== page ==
1989 is not all that long ago (when the average age of a car is about 7 years old) when Renault items were sold here. Among them the Alliance, Encore, Medalion and (Eagle) Premier. Except for the MEdallion and Premier, their product line was awful (though the products marketed here in the 70's were compelling, the 12, 14, 9 and Giordini Sport Coupe). The R5 was at best an answer to the oil crisis. It rode well and had alot of room, but the rust and poor engines were its down fall here and it soldiered on til 1980 again, not all that long ago considering there are quite a few Corolla's, Civic's and 210s floating around here from that era. The Alliance and Encore were alo roomy and comfortable in the French vein, but again with horrible reliability. Added for these models were the puny 1.1 and 1.2 litre engines they were equipped with which made for stupendous as mileage, but horrible driveability.
The Medallion and Premier were the products that would have made Renault in this country. Both were sized and priced competitively and in the case of the Premier, it was the only "Renault" that survived Chrysler's buy out of Renault's interest in AMC Jeep which Renault horribly managed. Their styling, equipment, power and roadability were more suited to US driving habits and environments. As amatter of fact, the chassis of the Premier served as the paltform for Chrylser's forst LH series of cars. The Medallion was a let down only in that it was abandoned here. The Premier was also marketed as the "Dodge Monaco" entry up until 1993. Of the Medallion and Premier, the Medallion still suffered from the indifference in quality that typifies Renault products here. The Premier was an excellent automobile.
Reanult thought they could effectively penetrate the US market by gaining an controlling interest in AMC, who at the time was dead on its feet except for Jeep whose good sales they hoped would give them the influx of cash to fund a Renault effort here until it would be self sustaining. However, Renault mis calculated in two ways. instead of bringing in some of their better designs to the US, they brought the lowest level models hoping to compete in the US economy car market-one dominated by the Japanese and by cars such as the Omni/Sundance/Horizon/K family Chrysler family and GM's X and J cars. Their products fared poorly even with effective pricing due to their poor performance and (later) reliability. Secondly, they let the Jeep line languish by not adding new or upgrading models which at the time of their control were already 20 year old designs. Renault bombed here because they did not have the business accumen to understand and manage the American market and had brought poor products here. I cannot comment on some their models not exported here because I am not familiar with them; however, reviews of thier US imports both in consumer and enthusiast publications are self explanitory. The business issues were well evident when Renault "gave up" by selling Jeep/AMC to Chrysler who had legendary success with Jeep and utilized an excellent(!) French desigined chassis as a basis for their award winning LH series of cars. What Renault should have done, was bring in a variety models from compact to midsize and freshen up some of Jeep's designs at the time.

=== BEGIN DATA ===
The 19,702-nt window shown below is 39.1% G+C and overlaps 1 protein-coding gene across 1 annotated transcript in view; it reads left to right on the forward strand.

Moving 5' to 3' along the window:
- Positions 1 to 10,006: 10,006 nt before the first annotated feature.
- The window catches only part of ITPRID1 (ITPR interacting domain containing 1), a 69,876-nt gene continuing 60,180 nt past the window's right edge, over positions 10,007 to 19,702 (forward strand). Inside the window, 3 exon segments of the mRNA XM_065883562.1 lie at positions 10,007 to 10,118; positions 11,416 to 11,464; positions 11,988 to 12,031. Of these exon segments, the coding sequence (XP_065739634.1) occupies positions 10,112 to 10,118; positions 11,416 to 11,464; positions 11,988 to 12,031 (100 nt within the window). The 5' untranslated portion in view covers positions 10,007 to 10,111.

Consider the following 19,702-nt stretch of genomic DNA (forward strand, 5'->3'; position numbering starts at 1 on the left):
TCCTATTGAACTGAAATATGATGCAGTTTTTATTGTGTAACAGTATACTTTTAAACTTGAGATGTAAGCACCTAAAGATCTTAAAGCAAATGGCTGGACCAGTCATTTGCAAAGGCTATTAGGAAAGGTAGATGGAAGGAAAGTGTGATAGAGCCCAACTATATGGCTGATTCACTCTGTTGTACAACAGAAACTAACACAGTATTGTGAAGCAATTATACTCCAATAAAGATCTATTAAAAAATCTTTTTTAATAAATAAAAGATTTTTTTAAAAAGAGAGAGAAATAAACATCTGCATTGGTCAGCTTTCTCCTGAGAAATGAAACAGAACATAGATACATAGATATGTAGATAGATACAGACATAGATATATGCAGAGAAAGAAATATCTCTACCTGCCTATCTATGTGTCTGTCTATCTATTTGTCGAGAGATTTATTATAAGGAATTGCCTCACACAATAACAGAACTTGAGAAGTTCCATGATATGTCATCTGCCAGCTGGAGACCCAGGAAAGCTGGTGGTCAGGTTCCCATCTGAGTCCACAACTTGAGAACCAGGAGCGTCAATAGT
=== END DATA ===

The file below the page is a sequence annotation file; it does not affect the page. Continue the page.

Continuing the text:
As far as styling, beauty is in the eyes of the beholder. But "this" beholder finds Renault's cars to be very, very ugly and disproportinate. One thing Renault always had going for them was design--and the most tasteful were the Guigario designs including the Giordini(??) and Premier, with all being fresh, contemporary and clean, without the "garishness" of today. Chopped angular roofs, "projector beam" (like those on current the current Altima and UNLIKE those on BMW 3 series for instance) lamps, huge wheels look too extreme for conservative US tastes. It may be fine for Jay Z but not for Joe Schmoe who is looking for a reliable sedan with a bit of style and reliability (such as the Camry, Passat or Impala).
As far as where Nissan would be? who knows. They certainly would not have gone out of business--despite typical French Euorcentric arrogance. Nissan (and Subaru) are successful products in their own right. The Japanese Government and MITI's protectionism reflex wouldn't have allowed it and secondly because of Nissan's size it would be to large for a complete "takeover". If Ford can have an interest in Mazda and GM have a stake in Isuzu (if dwindling now) any other number of auto companies US or European would have taken an interest in them. Renault's "success" in the US was "legendary". And as far as "French business accumen" they may or may not have "saved"
Nissan; Vivendi comes to mind here in the US.